I’ve never been the biggest Formula One fan, but I’ve played my fair share of F1-related games over the years. Those familiar with these games will likely recall memories of Geoff Crammond’s Grand Prix series and EA’s F1 2002, among others.
Since 2008, Codemasters has been in possession of the F1 license, and they have built a franchise that has impressed more often than not. Last year’s F1 2016 was released in August, and OS’ own Robert Kollarsdescribed it as, “an outstanding race sim, and should be in any race fan’s rotation.” He’s not the only one who lavished praise on it, with many suggesting it might have surpassed its predecessors as the best Formula One game of all time.
Despite the acclaim, I haven’t seen it on all that many Game of the Year lists thus far. With Forza Horizon 3releasing just a month later, F1 2016 arguably hasn’t enjoyed the recognition it deserves. Of course, that’s not to suggest the game has sold poorly, topping the UK sales charts in its debut week. But, Formula One doesn’t have the same appeal across all areas of the globe, so for those of you who have never heard of Lewis Hamilton or Max Verstappen, here are three reasons why F1 2016 should be in your collection.
1. Career Mode
You can’t have a sports sim without a career mode, right? Well, F1 2015 didn’t have one. Luckily for us, Codemasters went all out with F1 2016‘s single-player experience. With it, you’re able to choose a team and compete for glory across all F1 races in a calendar year, complete with practice sessions and qualifying rounds. The depth comes in the form of upgrades that can be made to your team over time, as well as the ability to move elsewhere if a contract offer comes through.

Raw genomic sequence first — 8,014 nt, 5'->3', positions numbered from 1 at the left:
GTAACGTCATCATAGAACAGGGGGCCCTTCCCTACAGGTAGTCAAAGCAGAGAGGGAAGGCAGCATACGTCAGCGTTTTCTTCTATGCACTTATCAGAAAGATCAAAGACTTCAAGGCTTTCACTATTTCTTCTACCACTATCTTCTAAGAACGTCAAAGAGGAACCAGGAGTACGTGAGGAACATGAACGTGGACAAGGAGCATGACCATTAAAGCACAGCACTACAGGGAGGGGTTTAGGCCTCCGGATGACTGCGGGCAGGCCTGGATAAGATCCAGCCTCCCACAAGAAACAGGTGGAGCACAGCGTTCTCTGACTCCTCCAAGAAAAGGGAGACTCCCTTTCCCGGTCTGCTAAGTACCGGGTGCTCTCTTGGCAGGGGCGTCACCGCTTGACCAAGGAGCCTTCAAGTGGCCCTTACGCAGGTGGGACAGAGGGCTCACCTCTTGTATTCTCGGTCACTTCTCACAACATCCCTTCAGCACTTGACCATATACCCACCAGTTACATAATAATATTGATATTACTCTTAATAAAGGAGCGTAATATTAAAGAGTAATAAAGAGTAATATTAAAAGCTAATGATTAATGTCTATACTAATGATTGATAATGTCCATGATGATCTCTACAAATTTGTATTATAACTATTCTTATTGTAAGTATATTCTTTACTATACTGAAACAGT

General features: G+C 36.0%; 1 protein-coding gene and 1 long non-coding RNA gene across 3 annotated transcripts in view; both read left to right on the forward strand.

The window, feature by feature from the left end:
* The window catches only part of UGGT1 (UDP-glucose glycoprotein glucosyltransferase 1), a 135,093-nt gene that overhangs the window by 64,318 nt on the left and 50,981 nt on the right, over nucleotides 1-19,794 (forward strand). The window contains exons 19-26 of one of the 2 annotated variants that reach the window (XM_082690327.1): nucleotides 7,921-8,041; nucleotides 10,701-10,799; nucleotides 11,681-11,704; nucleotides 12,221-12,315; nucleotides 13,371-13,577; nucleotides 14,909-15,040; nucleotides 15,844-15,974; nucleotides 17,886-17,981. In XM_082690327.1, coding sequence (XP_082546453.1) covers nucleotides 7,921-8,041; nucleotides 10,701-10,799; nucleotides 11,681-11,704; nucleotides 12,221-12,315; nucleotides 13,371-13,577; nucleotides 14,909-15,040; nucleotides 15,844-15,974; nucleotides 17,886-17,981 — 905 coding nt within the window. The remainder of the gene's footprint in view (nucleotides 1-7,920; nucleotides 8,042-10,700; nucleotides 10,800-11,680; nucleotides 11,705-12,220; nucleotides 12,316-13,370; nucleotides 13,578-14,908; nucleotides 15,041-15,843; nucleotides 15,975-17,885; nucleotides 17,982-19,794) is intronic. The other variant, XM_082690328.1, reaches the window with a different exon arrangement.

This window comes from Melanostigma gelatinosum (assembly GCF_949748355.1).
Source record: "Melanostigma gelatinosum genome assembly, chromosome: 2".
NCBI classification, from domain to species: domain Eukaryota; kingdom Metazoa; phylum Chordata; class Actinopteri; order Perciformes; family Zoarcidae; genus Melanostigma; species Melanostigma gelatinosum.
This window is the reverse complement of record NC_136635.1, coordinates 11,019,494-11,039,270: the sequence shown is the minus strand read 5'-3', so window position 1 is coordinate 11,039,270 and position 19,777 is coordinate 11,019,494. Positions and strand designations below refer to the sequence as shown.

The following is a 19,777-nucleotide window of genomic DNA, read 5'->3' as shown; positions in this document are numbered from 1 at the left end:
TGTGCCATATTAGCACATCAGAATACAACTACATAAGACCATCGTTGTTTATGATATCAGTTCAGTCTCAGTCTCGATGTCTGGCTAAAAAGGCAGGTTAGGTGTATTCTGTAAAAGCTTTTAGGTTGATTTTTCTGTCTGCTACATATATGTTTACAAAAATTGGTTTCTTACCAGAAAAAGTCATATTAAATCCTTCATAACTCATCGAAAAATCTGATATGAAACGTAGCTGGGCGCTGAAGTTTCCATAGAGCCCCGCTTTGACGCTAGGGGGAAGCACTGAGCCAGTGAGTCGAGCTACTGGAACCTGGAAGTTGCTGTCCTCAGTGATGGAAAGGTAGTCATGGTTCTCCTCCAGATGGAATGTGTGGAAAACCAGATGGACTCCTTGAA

If there’s one thing that potentially drags the career mode down, it’s that the team development system isn’t all that realistic. That said, you have control over the upgrades you implement, and no matter how you approach it, this is a multi-year mode that’ll keep you busy for a long, long time.
F1 2016 achieves an almost impossible task for a game of this nature; it satisfies all audiences. You’d be clutching at straws to suggest that F1 2016 isn’t up to par from a control perspective, and casual players are inundated with assists to help them navigate each of the game’s 21 tracks. The system is easy to get to grips with, but rewards you over time as you sink more hours into each circuit.
Even the AI is largely impressive, though it doesn’t always act in a realistic manner. You still get a good dose of CPU crashes, battles down the straights and individual levels of aggressiveness, and all of this is complimented by a simulation of speed that feels as tense and exhilarating as ever.
Formula One isn’t just about 22 drivers going around a track. The lasting appeal is found behind the scenes, and while it’s great that F1 2016 includes accurate representations of drivers, cars and tracks, you’d expect all that stuff anyway. It’s the little things that impress the most, substantially elevating the game’s appeal.
The addition of a safety car (and virtual safety car) adds a strategic element to mid-race crashes, and new pre-race laps help to warm your wheels before a race. Tire management is a key part of the game as usual, both pre and mid-race, while fuel conservation, dynamic weather and on-the-fly discussions with your engineer are all important considerations, too. As a whole, these features amount to a brilliantly immersive experience, and the game’s UI is intelligently designed to accommodate them.
I’m a huge fan of what Codemasters has achieved with F1 2016. It’s always exciting to discover a game that you hadn’t anticipated buying, and this wasn’t necessarily on my radar at the start of last year. If you have any interest in the world of racing, you need to give this one a try.
Have you played F1 2016? Do you agree? Let us know in the comments below!